N2 - The current pandemic has brought into focus shifts in spatial paradigms from the binaries of inside-outside, home-workplace, to networks of material assemblages. It has created opportunities for new ways to connect with communities beyond the normal frameworks of the design studio, discipline and institution that would not ordinarily have been accessible. The physical space of home has begun to take on new meaning as work/life/children/family all, fold into one (place). Throughout the pandemic Luke Brown, dancer and choreographer, has used the front room of his house as a makeshift studio, where every Sunday during lockdown he has choreographed a series of improvised dances.  Cameras trace Brown’s movements which are transmitted across the country via Zoom, through which ‘life drawing’ takes place, mediated by digital networks. This remote practice transforms spatial relationships and dialogues between ‘life model’, artists, space and the scale of the body. The work explores the performances, interactions and gestures that take place between the dancer and participants. It explores the screen’s digital presence as a site in the theatre of everyday life where all bodies matter, to ask: what new modes of interaction can be developed? And how might the habits, gestures, structures and conventions of architectural practice change?This paper uses domestic modes of enquiry to critique architectural practice; it critiques the materials, tools and gestures through which it is made. The work rethinks architecture, as philosopher Elizabeth Grosz suggests, through the “rotations, convolutions, inflections and torsions of the body itself,” in order to support an engagement with the matter of our bodies; the materiality of the body, the images and stories we carry, the gestures we make and the materials that surround us.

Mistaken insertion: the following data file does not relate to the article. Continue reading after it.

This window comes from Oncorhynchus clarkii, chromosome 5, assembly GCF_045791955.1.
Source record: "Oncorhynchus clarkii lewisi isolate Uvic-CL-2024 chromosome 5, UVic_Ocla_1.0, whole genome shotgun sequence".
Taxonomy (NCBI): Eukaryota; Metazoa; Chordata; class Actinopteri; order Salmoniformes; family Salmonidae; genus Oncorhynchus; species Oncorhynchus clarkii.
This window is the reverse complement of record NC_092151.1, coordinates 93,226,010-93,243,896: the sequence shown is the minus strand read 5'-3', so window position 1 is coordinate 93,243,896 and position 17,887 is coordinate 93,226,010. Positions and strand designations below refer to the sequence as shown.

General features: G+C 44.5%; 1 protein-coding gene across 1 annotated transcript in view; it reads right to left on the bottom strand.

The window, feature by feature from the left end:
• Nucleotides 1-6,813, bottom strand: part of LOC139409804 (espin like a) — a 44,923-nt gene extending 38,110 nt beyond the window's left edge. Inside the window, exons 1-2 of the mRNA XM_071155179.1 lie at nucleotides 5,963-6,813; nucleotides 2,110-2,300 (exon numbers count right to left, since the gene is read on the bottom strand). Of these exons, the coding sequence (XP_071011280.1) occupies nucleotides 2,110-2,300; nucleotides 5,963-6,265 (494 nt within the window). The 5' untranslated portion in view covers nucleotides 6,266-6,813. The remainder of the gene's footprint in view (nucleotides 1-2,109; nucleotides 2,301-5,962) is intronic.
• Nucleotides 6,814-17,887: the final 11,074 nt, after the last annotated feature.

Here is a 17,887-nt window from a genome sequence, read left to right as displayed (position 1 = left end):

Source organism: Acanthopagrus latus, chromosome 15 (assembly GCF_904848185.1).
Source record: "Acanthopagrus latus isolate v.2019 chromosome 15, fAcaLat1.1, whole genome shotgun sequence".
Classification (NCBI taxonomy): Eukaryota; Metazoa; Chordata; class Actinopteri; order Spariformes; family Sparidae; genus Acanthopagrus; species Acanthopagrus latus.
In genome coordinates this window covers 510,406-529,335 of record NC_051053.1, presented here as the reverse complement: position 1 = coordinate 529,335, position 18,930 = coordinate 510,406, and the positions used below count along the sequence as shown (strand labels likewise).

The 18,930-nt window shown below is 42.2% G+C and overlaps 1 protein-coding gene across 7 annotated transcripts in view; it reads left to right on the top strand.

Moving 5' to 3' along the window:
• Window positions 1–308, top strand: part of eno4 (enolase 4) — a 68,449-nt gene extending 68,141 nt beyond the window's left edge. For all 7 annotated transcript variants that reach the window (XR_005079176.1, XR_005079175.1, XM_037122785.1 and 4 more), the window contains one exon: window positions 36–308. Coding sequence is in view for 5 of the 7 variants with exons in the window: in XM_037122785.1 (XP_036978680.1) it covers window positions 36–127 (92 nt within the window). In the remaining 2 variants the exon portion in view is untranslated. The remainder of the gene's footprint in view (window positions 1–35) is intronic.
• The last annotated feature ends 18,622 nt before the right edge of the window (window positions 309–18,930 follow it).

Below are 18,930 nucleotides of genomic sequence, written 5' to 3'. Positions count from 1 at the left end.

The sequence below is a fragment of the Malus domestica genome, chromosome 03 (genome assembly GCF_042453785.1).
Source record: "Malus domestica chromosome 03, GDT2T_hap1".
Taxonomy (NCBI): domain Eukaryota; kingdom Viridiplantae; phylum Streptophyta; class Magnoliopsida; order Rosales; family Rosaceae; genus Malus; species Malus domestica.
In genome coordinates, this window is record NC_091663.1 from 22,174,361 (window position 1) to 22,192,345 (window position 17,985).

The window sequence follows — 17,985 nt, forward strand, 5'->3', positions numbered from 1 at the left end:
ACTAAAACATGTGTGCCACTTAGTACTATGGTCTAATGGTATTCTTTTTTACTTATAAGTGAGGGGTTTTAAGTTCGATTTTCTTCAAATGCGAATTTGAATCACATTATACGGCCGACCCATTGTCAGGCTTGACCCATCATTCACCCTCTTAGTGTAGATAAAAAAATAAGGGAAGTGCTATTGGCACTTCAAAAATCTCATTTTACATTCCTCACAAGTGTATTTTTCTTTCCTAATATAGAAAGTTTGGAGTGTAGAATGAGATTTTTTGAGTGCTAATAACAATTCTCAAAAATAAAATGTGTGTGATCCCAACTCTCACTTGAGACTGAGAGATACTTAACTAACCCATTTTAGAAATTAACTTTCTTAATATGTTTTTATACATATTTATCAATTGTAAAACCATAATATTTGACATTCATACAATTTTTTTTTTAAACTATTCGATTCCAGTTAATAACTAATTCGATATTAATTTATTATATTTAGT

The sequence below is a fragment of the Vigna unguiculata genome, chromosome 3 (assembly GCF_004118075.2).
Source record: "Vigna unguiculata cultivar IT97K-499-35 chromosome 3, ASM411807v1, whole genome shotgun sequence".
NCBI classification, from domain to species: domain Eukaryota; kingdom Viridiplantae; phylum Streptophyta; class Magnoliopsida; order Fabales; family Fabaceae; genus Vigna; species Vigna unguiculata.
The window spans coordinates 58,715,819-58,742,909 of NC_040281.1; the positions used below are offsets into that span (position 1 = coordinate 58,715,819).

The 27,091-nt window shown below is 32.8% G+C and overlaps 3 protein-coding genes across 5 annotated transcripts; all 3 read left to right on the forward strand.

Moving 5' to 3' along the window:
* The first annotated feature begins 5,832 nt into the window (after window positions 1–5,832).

AB - The current pandemic has brought into focus shifts in spatial paradigms from the binaries of inside-outside, home-workplace, to networks of material assemblages. It has created opportunities for new ways to connect with communities beyond the normal frameworks of the design studio, discipline and institution that would not ordinarily have been accessible. The physical space of home has begun to take on new meaning as work/life/children/family all, fold into one (place). Throughout the pandemic Luke Brown, dancer and choreographer, has used the front room of his house as a makeshift studio, where every Sunday during lockdown he has choreographed a series of improvised dances.  Cameras trace Brown’s movements which are transmitted across the country via Zoom, through which ‘life drawing’ takes place, mediated by digital networks. This remote practice transforms spatial relationships and dialogues between ‘life model’, artists, space and the scale of the body. The work explores the performances, interactions and gestures that take place between the dancer and participants. It explores the screen’s digital presence as a site in the theatre of everyday life where all bodies matter, to ask: what new modes of interaction can be developed? And how might the habits, gestures, structures and conventions of architectural practice change?This paper uses domestic modes of enquiry to critique architectural practice; it critiques the materials, tools and gestures through which it is made. The work rethinks architecture, as philosopher Elizabeth Grosz suggests, through the “rotations, convolutions, inflections and torsions of the body itself,” in order to support an engagement with the matter of our bodies; the materiality of the body, the images and stories we carry, the gestures we make and the materials that surround us.

U2 - https://remote-practices.com/sessions/

DO - https://remote-practices.com/sessions/

M3 - Abstract

T2 - Remote Practices

Y2 - 8 October 2020 through 9 October 2020

ER -

ID: 25069063